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Squid Game (2021) My Take
It took us 3 weeks to finish this and last night we finally sat down to the last couple of episodes. It wasn’t for lack of interest that this was put on hold but a case of trying to find the time while doing life and other dramas. I became acquainted with Lee Jung-jae during my watch of Chief of Staff and Park Hae-soo of course from his memorable stint in Prison Playbook. The calibre of the actors was enough to get us started on this modern day battle royale that preys on desperation and greed in disquieting fashion.
As far as K dramas are concerned, it does well enough. It’s not the best K drama I’ve ever seen but it certainly offers much food for thought for those who can stomach the violence even while squirming uncomfortably in their seats. At its core, it’s not an especially original idea for those who have followed the Liar Game franchise and the Korean adaptation of that series. When my kids ask me what it’s like, I say it’s Hunger Games doing morbid things with children’s games. That said, this recent offering from K dramaland is clearly leaving its footprints in familiar territory. While the underlying message fall along similar lines, it is far more brutal… much more macabre — turning beloved children’s games into blood sports. If we ever needed any more proof that human beings are capable of terrible deeds in the name of wealth and prosperity, this drama provides it in spades with enough visceral fodder to last for some time. The results are bloody, messy and exceedingly ugly. A well-known piece of wisdom from the New Testament might be what the writer had in mind — “For the love of money is a root of all kinds of evil.” — when he penned this tale of human depravity.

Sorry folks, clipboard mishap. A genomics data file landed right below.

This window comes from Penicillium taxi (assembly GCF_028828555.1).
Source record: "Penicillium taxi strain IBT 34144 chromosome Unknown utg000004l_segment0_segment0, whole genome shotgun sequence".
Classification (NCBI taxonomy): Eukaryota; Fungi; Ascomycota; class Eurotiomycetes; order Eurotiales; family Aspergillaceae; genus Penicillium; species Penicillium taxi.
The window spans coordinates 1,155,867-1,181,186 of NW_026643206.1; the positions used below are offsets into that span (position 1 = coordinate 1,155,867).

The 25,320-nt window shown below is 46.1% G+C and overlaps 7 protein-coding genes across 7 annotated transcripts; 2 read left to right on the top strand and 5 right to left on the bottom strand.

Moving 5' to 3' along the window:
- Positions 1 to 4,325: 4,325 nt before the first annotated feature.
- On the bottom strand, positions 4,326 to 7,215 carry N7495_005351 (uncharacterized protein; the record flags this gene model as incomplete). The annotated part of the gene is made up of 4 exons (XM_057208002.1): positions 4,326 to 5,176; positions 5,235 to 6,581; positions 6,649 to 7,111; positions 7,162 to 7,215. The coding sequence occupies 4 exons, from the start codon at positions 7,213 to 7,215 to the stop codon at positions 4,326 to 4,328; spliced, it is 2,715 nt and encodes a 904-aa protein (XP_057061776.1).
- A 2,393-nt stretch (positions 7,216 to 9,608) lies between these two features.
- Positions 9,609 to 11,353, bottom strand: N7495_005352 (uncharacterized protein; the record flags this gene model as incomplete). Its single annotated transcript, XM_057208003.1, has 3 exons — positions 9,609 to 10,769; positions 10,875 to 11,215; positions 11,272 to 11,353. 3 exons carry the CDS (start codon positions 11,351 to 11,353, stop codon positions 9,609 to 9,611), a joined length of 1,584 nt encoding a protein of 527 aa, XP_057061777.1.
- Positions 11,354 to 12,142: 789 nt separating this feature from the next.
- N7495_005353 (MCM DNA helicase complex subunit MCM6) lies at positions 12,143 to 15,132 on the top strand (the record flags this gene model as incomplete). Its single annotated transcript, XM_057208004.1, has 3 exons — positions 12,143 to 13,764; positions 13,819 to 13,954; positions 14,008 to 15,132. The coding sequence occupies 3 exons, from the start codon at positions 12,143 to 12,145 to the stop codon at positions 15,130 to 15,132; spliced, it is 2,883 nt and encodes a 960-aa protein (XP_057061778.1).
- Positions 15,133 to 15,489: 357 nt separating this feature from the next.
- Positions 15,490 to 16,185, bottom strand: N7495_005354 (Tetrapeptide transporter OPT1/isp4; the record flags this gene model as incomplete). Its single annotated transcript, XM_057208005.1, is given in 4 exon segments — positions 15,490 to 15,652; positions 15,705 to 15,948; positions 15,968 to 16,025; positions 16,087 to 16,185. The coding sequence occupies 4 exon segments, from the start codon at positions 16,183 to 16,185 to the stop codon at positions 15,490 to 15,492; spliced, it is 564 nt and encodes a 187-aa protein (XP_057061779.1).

It’s not hard to come to that conclusion. For those behind the game, for those watching this terrible spectator sport reminiscent of gladiatorial combats in days of old and contemporary voyeuristic reality television, there’s an implied perverse pleasure in seeing “lesser” beings duke it out to the last man standing. The fabulously wealthy have the resources to fund their deviant whims and the financially-strapped have sufficient motivation to risk it all for the prize money. The gamification of life and death is a profoundly troubling idea although it points (not entirely) allegorically to the kind of soul destroying dog-eat-dog rat race that many are inevitably a part of.
Even if he’s the protagonist and the show’s primary lens, Seong Gi-hun is hardly an attractive personality by any criteria. Lee Jung-jae does a superb job of making it hard for us to root for him… at first. The word deadbeat was invented for the likes of him. From the word “go” the man is a parasite, leeching off his long-suffering mother, unemployed and divorced. He is aimless, not especially bright and is about to lose contact with his ten-year-old daughter. While it’s certainly the case that life hasn’t been kind to him, he continually makes poor choices. Seong Gi-hun is also an inveterate gambler which is the hook that leads him to be embroiled in Game Inc. To be fair to Gi-hun, it should be said that there aren’t that many likeable characters in this show. There’s a very long line of candidates for the role of villain because it isn’t just about four hundred plus people battling for the contents of an oversized piggy bank. It’s really all about survival. “Skin for skin! A man will give all his has for his own life.” (Job 2:4)
Apparently he’s not the only one with money issues who is looking for a quick way to earn some easy cash. Except that winning is far from easy. There are multiple bus loads of “volunteers” who make their way to a mysterious facility guarded by armed men wearing highly visible protective body suits. When he arrives on site, Gi-hun comes across Sang-woo, a childhood playmate from his neighbourhood, an SNU graduate who has seen much better days.